“While mobile phones have saved more lives than they may have harmed, using mobile phones for several hours a day could be a problem; as mobile phone radiation affects the temporal lobe (behind the ear) it could affect memory function in developing brains,” she says.

In 2007 Dr Halgamuge worked with the Department of Neurosurgery at Lund University Hospital in Sweden to investigate the biological effects on rats of radio frequencies emitted from mobile phones.

“The main thing we looked at was the leakage of albumin – a protein in the blood that is toxic to the brain – through the Blood Brain Barrier (BBB) which protects the brain,” she says.

“We found that albumin leakage increased when rats were exposed to radio frequency from the phone, and after exposure to extremely low frequency from the phone battery.”

Rats used in the study were aged between 12 and 26 weeks, a stage in development regarded as similar when comparing blood-brain barriers to that of teenagers. Dr Halgamuge says considering this, there is good reason to be alarmed that mobile phones could have the same effects on humans.

“While our findings are alarming, our research only looked at short-term exposure and there is a possibility that neurons would repair themselves as time goes on so perhaps the problem is reversible,” she says.

The most extensive research project into the health effects of mobile phone use is currently being conducted under the direction of the World Health Organisation (WHO). The results of Project Interphone, which involves scientists from 13 countries, are due to be published later this year. Until then, Dr Halgamuge suggests the tips in the panel to the left as a precautionary approach.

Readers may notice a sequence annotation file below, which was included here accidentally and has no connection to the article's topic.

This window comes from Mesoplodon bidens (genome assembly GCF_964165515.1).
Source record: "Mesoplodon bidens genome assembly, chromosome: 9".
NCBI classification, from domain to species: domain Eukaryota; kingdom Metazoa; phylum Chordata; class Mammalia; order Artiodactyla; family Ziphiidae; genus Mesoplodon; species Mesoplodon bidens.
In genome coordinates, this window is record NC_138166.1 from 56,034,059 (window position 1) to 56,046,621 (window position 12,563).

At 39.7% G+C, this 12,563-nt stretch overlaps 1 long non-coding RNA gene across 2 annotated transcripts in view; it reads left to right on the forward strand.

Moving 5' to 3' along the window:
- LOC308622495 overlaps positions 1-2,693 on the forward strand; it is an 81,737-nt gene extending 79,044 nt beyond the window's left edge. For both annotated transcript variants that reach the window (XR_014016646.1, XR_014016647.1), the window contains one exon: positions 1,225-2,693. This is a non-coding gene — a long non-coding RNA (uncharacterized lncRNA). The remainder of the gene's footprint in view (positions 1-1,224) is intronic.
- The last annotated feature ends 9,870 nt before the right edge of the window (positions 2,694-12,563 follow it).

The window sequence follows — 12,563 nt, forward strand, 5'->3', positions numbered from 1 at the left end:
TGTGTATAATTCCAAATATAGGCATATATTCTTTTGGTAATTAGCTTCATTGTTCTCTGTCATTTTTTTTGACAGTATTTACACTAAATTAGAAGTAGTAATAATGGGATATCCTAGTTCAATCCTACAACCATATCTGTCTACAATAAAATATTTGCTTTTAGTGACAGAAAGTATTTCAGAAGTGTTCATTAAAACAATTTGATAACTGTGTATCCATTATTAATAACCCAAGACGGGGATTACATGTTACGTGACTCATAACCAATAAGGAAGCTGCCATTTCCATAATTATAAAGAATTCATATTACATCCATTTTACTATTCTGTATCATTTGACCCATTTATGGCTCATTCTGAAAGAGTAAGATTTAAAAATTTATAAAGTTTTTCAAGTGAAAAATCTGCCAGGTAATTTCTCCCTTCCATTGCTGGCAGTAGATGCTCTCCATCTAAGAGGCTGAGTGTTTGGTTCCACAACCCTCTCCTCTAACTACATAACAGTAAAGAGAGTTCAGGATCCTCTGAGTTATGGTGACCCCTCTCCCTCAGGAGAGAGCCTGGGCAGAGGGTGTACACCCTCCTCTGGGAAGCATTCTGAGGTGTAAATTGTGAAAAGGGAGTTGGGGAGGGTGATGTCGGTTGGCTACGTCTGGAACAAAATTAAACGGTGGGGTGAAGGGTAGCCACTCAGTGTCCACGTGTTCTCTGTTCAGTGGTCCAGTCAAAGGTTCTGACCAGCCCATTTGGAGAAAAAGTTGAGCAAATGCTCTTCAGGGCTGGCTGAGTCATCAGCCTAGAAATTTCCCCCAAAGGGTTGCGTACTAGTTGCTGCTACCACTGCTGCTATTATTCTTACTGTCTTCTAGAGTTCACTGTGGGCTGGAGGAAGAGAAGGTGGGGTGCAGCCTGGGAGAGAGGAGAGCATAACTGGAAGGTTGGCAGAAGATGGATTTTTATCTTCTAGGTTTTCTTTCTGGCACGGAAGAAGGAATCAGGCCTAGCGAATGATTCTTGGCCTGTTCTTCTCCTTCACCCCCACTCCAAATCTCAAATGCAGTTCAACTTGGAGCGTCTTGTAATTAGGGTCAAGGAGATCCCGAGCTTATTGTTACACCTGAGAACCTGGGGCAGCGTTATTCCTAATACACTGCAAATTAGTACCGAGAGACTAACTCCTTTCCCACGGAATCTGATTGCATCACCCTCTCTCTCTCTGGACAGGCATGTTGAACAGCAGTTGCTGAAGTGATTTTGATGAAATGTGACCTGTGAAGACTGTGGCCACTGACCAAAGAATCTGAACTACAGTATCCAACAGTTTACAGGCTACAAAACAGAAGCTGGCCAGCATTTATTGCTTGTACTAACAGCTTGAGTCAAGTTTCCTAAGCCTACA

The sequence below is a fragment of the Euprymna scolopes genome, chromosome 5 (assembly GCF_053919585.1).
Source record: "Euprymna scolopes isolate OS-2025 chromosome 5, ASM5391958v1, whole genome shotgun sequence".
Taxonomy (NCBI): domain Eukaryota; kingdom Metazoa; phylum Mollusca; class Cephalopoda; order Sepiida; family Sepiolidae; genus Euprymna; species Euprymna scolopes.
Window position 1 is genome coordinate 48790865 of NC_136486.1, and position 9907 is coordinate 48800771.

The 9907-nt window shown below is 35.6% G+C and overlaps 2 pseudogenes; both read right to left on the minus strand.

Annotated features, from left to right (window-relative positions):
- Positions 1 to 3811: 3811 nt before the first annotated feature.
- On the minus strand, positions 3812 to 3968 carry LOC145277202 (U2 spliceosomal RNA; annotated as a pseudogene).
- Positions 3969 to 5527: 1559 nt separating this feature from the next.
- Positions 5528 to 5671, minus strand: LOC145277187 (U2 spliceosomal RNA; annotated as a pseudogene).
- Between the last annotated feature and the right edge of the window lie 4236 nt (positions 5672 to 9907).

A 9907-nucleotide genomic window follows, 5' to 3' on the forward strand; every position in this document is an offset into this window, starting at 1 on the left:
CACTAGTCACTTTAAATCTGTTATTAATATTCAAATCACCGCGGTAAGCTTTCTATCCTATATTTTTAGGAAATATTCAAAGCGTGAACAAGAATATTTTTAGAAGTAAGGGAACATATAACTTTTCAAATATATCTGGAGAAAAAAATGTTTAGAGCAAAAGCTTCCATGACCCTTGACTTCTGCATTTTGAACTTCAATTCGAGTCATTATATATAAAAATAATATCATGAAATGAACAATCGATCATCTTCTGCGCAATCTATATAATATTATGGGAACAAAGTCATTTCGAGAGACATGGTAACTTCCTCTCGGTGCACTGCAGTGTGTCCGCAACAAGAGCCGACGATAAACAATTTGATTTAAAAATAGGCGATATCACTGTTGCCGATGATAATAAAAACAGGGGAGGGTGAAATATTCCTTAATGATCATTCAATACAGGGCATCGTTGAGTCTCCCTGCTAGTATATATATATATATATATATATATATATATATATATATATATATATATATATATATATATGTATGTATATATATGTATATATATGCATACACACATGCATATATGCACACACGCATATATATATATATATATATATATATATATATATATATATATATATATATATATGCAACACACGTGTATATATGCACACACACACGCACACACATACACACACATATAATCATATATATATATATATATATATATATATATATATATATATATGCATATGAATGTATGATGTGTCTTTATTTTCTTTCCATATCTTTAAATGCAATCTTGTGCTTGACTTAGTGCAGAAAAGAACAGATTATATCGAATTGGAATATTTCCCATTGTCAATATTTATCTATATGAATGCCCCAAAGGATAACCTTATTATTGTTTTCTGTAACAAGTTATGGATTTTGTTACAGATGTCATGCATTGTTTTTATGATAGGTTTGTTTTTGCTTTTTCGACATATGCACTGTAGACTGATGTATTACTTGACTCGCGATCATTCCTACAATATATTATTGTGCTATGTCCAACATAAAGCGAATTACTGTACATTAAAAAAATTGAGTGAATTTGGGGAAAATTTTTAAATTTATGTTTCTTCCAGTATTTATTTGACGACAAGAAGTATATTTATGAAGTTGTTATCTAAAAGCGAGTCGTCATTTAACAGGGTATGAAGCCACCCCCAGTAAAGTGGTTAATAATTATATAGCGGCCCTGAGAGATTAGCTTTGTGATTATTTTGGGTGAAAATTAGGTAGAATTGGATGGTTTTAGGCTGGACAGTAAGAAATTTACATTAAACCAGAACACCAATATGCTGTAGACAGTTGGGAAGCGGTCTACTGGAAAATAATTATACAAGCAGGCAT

A mouse that operates with the blink of an eye, remote control breaks for a kids bike and a car that drives itself. These are a few of the final year projects on display at this year’s Endeavour Engineering Exhibition at the University of Melbourne.

Predicting the time and location of a bushfire is set to become more accurate thanks to research carried out by a group of final year students from the Department of Mechanical Engineering at the University of Melbourne.

Up to 1000 Robot Dancers could shuffle their way into the Guinness Book of World Records with an attempt for the word’s largest Robot Dance at the University of Melbourne tomorrow. 

Researchers from the University of Melbourne’s Department of Mechanical and Manufacturing Engineering have moved a step closer in their pursuit of a zero emissions future with the launch of a highly efficient hydrogen-fuelled internal combustion engine. 
 
The prototype is part of a $2.93 million three-year Hydrogen Car project; a collaboration between the Brumby Government, Melbourne University and several local manufacturers.

The team at the University of Melbourne were led by Dr Michael Brear who said the project is working toward the creation of a new market for low-cost gas fuelled engines to support Victorian manufacturing into a low emissions future.

Dr Brear says the increased uptake of gaseous fuels like LPG, natural gas and ultimately hydrogen will be able to significantly reduce our greenhouse gas emissions whilst improving our balance of trade.  

“Hydrogen fuelled vehicles offer the potential of zero greenhouse gas emissions, and are the end game in this development pathway,” he says.

“The engine technology we have developed also has applications in areas such as renewable and distributed energy production. This includes use as an off-peak electrical generator running off solar or wind generated hydrogen, or electrical generation from biogas. In all of these cases, very low greenhouse emissions are achievable using the same base engine technology.”

To optimise this research, the project will continue for a further 18 months with the aim of developing the most efficient hydrogen fuelled internal combustion engine in the world.
 
The project involves collaboration with several local manufacturers, including Ford Australia, Haskell Australasia, Mahle and Parnell, as well as the University of North Florida, through the collaborative research centre ACART (www.acart.com.au).